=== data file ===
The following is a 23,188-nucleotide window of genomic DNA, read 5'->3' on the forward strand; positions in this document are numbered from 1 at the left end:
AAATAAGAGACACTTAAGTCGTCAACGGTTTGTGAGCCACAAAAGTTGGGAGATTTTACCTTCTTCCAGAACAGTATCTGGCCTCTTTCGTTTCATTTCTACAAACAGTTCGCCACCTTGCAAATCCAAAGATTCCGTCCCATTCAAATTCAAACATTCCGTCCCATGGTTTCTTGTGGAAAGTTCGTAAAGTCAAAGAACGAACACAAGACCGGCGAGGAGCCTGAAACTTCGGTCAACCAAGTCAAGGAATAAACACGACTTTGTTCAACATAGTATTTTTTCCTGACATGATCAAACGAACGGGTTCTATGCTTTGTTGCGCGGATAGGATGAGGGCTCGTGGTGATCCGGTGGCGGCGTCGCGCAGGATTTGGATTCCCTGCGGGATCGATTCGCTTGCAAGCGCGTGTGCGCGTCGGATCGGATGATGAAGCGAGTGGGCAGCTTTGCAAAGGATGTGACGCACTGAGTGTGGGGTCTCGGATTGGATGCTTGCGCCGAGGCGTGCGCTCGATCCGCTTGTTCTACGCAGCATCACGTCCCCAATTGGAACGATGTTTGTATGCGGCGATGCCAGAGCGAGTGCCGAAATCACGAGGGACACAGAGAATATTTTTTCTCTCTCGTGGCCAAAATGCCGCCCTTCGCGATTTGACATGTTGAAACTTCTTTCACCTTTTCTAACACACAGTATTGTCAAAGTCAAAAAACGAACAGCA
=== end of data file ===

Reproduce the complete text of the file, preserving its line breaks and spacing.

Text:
The following is a 23,188-nucleotide window of genomic DNA, read 5'->3' on the forward strand; positions in this document are numbered from 1 at the left end:
AAATAAGAGACACTTAAGTCGTCAACGGTTTGTGAGCCACAAAAGTTGGGAGATTTTACCTTCTTCCAGAACAGTATCTGGCCTCTTTCGTTTCATTTCTACAAACAGTTCGCCACCTTGCAAATCCAAAGATTCCGTCCCATTCAAATTCAAACATTCCGTCCCATGGTTTCTTGTGGAAAGTTCGTAAAGTCAAAGAACGAACACAAGACCGGCGAGGAGCCTGAAACTTCGGTCAACCAAGTCAAGGAATAAACACGACTTTGTTCAACATAGTATTTTTTCCTGACATGATCAAACGAACGGGTTCTATGCTTTGTTGCGCGGATAGGATGAGGGCTCGTGGTGATCCGGTGGCGGCGTCGCGCAGGATTTGGATTCCCTGCGGGATCGATTCGCTTGCAAGCGCGTGTGCGCGTCGGATCGGATGATGAAGCGAGTGGGCAGCTTTGCAAAGGATGTGACGCACTGAGTGTGGGGTCTCGGATTGGATGCTTGCGCCGAGGCGTGCGCTCGATCCGCTTGTTCTACGCAGCATCACGTCCCCAATTGGAACGATGTTTGTATGCGGCGATGCCAGAGCGAGTGCCGAAATCACGAGGGACACAGAGAATATTTTTTCTCTCTCGTGGCCAAAATGCCGCCCTTCGCGATTTGACATGTTGAAACTTCTTTCACCTTTTCTAACACACAGTATTGTCAAAGTCAAAAAACGAACAGCA